Scottish international skilled labour mobility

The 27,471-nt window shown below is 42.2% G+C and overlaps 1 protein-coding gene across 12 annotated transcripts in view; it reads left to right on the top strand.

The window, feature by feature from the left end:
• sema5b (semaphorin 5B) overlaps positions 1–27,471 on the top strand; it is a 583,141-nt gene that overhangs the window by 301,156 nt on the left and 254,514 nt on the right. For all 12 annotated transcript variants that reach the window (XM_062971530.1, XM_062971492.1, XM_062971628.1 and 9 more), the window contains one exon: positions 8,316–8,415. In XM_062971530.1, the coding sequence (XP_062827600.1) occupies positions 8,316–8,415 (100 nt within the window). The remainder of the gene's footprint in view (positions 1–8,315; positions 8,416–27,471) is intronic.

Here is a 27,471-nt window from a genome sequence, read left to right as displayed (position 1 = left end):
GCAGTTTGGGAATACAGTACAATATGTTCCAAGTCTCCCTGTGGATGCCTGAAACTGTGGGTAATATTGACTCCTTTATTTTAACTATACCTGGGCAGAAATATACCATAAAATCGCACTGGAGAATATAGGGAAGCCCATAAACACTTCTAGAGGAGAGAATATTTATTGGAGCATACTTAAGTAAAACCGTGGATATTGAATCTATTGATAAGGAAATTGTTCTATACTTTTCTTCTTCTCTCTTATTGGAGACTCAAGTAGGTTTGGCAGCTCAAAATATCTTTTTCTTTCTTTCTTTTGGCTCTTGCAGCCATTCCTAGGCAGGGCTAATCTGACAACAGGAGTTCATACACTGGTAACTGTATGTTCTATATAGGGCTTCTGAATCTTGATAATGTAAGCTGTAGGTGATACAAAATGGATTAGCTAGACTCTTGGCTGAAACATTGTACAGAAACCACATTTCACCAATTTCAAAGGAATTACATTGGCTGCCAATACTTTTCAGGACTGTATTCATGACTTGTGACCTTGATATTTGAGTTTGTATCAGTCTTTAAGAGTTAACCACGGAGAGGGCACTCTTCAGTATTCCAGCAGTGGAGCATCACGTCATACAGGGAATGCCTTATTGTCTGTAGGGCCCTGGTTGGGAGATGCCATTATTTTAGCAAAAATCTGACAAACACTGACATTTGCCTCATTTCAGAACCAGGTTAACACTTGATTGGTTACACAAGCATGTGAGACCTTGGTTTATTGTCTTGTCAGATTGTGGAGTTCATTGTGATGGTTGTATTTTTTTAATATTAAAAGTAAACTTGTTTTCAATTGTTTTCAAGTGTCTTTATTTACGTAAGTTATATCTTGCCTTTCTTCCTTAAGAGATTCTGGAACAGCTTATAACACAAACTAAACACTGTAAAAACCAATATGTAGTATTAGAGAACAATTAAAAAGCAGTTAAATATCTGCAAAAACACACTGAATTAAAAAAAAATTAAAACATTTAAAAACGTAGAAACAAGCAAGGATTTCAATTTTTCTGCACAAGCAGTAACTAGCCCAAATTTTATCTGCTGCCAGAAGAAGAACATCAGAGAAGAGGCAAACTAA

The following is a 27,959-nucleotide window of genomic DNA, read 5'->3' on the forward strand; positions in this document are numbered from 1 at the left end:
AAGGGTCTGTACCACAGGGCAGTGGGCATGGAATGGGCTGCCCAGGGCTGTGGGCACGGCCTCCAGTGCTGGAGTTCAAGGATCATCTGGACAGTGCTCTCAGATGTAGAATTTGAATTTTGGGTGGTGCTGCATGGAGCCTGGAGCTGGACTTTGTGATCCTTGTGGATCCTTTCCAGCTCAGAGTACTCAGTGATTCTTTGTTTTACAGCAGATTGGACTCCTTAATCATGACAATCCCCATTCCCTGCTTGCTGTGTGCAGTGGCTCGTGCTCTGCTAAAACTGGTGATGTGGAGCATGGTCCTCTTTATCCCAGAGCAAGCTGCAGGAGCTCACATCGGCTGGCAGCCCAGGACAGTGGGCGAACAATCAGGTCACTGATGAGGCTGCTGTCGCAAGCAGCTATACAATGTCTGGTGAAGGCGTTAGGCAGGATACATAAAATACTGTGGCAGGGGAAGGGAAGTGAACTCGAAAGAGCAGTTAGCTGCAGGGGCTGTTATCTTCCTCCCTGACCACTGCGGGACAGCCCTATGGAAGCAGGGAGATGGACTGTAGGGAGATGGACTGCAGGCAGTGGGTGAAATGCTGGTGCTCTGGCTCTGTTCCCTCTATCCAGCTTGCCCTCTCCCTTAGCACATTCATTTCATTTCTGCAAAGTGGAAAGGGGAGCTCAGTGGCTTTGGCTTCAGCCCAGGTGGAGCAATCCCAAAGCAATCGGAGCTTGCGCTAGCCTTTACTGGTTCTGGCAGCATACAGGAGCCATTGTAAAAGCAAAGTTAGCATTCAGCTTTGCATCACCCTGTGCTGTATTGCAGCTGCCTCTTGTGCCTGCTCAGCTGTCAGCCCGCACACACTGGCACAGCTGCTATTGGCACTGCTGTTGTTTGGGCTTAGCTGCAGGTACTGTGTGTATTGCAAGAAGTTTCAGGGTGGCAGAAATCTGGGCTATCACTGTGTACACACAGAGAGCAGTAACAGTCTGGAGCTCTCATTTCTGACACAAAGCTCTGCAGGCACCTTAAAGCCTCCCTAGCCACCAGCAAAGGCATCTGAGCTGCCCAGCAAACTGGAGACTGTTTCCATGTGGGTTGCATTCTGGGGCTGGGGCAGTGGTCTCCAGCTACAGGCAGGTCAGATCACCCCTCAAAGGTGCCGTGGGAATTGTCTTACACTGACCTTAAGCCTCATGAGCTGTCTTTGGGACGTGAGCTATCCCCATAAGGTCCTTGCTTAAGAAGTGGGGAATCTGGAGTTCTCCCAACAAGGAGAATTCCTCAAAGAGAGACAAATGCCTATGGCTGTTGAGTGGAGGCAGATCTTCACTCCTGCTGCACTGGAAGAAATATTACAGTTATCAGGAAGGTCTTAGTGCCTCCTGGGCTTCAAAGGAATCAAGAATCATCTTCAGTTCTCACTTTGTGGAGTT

The topic of international skilled labour mobility has received growing attention within the field of population geography and other disciplines. This interest reflects the large growth of international skilled labour mobility, especially during the 1980s. Attention of prior research has focused on the migratory movement of managers and professionals as they radiate across the globe, recording and representing the dispersal of international investment and the overseas expansion of producers of goods and services. The research examines Scotland's participation in the international exchange of skilled labour. The research undertaken addresses the varying theoretical, conceptual and methodological approaches of prior research on international skilled labour mobility in geography, as well as in other disciplines, such as management studies and occupational psychology. In doing so, the interplay between work and non-work spheres in shaping Scottish international skilled labour mobility is highlighted, as is the differing temporal and spatial focus of existing studies. The author's research thus investigates both the economic and social contexts of Scottish international skilled labour mobility, these contexts being characterised at macro, meso and micro level. In addition, the research adopts a broader definition of skilled labour movements than prior research, and so the study discusses the place of short term business travel as well as longer term migratory movements and the relationship between them. In illustrating the economic context of Scottish international skilled labour mobility, the research outlines macro level changes in the Scottish economy and the role of foreign direct investment as a source and channel of Scottish skill exchange. In turn, the specific institutional characteristics of activities generating these labour flows are examined and related to the occupational status of mobile persons.